Typical examples of signal intensity changes of MRI baseline imaging and follow-up investigations are presented in Figure , and for three representative patients (patients #7, #8, and #17). In Figure , typical changes from a patient presenting with a T1WI hypointense tumor signal at baseline and consecutive changes under therapy are shown. Figure demonstrates synchronous hemorrhagic necrosis in all hepatic lesions of a patient with multicentric HCC 3 weeks after onset of sorafenib therapy. Figure demonstrates increased signals on T1WI and T2WI occurring synchronously in all HCC manifestations after onset of sorafenib therapy. Of note, one patient (#21) presented a slow but continuous growth of the hepatic lesions despite typical signal changes on T1WI and T2WI. This patient had repeated therapy interruptions and a dose reduction due to a hand-foot syndrome, but a repeated increase in T1WI was observed following the re-onset of sorafenib. Two patients in this series, who showed a continuous tumor growth under treatment (#11, #18), showed no sorafenib related signal abnormalities on MRI at all and no de novo occurring or progressive necrosis.
Figure 1 A-F. 63-year-old female patient with multicentric HCC (patient #8). Axial nonenhanced T1WI performed at baseline showed a 10 cm large tumor (arrow) in the left liver lobe (Figure 1A). Note a tumor signal (arrow) slightly hypointense to normal liver parenchyma (more ...)
Figure 2 A-F. 71-year-old male patient with multifocal HCC (patient #9). Axial nonenhanced fat-suppressed T1WI imaging of the liver performed at baseline showed multiple mild hypointense HCC lesions (arrow) (Figure 2A). On corresponding coronal HASTE (T2-weighted) (more ...)
Figure 3 A-F. 61-year-old male patient with metastatic HCC (patient #17). Axial nonenhanced T1WI imaging of the liver showed hypointense signal of all HCC lesions (arrows) (Figure 3A). On corresponding T2WI images, HCC lesions demonstrated all a moderate hyperintense (more ...)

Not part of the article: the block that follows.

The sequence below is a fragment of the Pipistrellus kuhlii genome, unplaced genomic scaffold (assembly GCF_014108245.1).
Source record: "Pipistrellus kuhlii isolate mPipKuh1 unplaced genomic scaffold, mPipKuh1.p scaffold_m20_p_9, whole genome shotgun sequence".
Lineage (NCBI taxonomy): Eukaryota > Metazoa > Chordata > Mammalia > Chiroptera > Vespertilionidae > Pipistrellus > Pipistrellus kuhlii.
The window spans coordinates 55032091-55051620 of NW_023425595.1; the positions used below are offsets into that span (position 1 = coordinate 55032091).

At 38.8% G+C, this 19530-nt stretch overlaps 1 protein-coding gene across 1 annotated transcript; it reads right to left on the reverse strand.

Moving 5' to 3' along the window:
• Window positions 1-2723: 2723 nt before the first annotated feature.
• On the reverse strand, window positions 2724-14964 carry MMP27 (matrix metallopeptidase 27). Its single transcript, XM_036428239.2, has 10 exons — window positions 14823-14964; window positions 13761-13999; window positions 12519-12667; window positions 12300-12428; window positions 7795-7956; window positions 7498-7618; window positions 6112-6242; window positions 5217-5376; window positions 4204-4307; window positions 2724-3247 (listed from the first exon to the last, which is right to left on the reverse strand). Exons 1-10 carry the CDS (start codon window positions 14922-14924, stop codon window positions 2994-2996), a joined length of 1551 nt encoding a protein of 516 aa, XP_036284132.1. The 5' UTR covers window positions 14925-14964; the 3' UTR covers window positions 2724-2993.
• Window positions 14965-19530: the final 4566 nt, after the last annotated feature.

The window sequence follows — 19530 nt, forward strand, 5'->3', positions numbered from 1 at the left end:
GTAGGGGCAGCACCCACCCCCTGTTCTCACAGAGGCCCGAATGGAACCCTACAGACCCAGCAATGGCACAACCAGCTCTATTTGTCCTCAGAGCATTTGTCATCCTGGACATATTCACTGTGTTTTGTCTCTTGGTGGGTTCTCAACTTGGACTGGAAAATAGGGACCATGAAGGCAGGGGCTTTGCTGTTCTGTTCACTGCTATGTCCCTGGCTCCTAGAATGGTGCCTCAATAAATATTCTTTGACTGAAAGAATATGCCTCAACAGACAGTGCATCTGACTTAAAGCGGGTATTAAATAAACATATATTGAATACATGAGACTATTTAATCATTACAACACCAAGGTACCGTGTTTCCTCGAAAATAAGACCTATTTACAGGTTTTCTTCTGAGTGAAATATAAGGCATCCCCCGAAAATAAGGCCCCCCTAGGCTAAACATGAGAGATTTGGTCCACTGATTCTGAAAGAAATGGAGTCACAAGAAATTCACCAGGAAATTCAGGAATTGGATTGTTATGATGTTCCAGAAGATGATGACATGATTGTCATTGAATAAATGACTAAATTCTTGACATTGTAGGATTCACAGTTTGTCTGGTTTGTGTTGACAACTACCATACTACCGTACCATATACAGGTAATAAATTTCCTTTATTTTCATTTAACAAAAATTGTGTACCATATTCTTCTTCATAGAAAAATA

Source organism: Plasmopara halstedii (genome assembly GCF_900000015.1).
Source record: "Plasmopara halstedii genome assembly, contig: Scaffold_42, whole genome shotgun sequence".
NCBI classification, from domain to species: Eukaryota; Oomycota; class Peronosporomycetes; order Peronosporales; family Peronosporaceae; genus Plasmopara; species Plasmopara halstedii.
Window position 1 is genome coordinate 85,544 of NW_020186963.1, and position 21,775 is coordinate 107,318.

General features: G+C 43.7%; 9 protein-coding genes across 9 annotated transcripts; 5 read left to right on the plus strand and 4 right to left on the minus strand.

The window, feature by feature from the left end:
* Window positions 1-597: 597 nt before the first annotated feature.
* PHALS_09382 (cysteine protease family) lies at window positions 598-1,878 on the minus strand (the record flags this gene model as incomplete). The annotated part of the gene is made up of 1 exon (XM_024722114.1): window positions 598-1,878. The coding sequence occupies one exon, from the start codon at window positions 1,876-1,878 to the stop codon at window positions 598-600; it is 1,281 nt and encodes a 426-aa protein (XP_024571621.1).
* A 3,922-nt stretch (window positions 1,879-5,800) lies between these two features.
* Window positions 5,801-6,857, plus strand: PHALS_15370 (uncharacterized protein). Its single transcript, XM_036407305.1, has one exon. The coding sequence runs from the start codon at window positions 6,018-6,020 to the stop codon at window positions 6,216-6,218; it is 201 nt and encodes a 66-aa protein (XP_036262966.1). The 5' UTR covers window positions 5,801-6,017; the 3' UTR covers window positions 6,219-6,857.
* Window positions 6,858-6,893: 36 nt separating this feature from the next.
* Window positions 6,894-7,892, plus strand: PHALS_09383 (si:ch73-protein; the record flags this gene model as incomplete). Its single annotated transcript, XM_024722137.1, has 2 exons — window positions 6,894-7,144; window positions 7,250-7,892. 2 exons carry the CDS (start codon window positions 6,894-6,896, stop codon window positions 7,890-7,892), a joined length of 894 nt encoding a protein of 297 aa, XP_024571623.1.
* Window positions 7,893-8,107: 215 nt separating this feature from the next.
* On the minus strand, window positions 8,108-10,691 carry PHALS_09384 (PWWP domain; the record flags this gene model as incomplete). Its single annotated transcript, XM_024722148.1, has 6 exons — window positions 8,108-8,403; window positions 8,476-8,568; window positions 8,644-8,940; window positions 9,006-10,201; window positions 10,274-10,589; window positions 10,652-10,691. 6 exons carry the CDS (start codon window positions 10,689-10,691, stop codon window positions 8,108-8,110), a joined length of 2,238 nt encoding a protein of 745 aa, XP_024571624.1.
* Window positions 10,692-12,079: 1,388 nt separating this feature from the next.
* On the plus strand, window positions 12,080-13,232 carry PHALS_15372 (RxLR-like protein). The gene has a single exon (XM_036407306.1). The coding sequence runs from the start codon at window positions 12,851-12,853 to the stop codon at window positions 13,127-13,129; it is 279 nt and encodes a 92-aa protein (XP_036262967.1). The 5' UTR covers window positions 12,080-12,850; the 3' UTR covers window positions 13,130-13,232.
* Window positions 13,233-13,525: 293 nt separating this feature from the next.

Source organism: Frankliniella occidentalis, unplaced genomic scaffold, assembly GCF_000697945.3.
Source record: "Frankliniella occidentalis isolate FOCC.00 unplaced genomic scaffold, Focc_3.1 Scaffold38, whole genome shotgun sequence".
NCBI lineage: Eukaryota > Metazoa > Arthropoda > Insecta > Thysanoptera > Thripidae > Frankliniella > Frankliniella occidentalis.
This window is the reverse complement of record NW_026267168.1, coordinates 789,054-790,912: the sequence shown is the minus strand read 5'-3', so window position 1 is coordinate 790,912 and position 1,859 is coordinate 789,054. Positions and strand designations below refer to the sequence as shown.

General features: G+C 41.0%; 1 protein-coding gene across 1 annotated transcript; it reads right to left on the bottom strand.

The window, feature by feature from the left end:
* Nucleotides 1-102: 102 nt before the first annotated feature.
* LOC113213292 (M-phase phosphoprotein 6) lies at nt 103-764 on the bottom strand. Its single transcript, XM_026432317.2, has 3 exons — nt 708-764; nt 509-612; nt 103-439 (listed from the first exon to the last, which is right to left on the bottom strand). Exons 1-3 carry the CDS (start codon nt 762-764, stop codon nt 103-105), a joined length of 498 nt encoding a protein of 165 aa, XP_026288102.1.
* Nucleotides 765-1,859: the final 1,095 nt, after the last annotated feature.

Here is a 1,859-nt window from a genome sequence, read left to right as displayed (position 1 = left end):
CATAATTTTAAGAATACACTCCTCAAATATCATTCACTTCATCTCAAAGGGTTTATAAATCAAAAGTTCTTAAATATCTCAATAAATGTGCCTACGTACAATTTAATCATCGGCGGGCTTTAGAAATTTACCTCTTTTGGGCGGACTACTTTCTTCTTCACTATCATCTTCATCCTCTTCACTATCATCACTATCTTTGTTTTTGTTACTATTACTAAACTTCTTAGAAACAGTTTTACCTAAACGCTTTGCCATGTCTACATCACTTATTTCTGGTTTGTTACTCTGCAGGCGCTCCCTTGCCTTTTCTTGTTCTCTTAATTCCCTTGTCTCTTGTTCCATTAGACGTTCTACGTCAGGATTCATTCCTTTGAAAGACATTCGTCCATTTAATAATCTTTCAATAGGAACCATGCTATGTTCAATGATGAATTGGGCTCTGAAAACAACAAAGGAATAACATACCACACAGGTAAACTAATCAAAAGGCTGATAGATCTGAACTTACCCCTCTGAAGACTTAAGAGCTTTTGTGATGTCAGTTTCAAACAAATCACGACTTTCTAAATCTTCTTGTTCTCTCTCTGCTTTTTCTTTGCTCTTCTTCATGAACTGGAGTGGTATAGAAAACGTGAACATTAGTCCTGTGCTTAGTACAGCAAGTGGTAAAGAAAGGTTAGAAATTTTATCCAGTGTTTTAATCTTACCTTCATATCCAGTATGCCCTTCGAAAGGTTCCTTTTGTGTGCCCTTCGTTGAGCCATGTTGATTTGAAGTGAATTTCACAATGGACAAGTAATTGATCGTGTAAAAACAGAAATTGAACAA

Potential Influence of Sorafenib Dose on Tumor Signal
Thus, early changes occurred in the 8 patients that were able to take sorafenib 800 mg daily within a mean auf 4.1 weeks (range, 3–5). Taking all 18 patients together who received either sorafenib 800 mg or 400 mg daily, the latter being the first dose reduction level, early changes could be detected within a mean of 4.2 weeks (range, 2–9), demonstrating that both dose levels had a similar reaction pattern. However, in a further patient who had to reduce sorafenib to 200 mg due to adverse reactions early in the therapy course, MRI signal alterations and new tumor necrosis could be detected at week 12 under therapy. Of note, the 2 patients with a longer duration until a signal response could be detected (#3, #16) had to temporarily discontinue therapy within the first two weeks due to a grade 3 skin reaction or a transient increase in bilirubin levels, respectively.
In conclusion, we show for the first time that rapid changes in MR signal intensities occur soon after onset of sorafenib therapy. A statistical analysis addressing the presence or absence of an increased T1WI signal, tumor necrosis, and increase in the necrotic volume in relation to the entire tumor volume [NV/TV] showed a significant relationship between T1WI and tumor necrosis (p = 0.017) and between tumor necrosis and NV/TV (p = 0.002). The direct association between T1WI and NV/TV did not reach statistical significance (p = 0.129) in this small sample size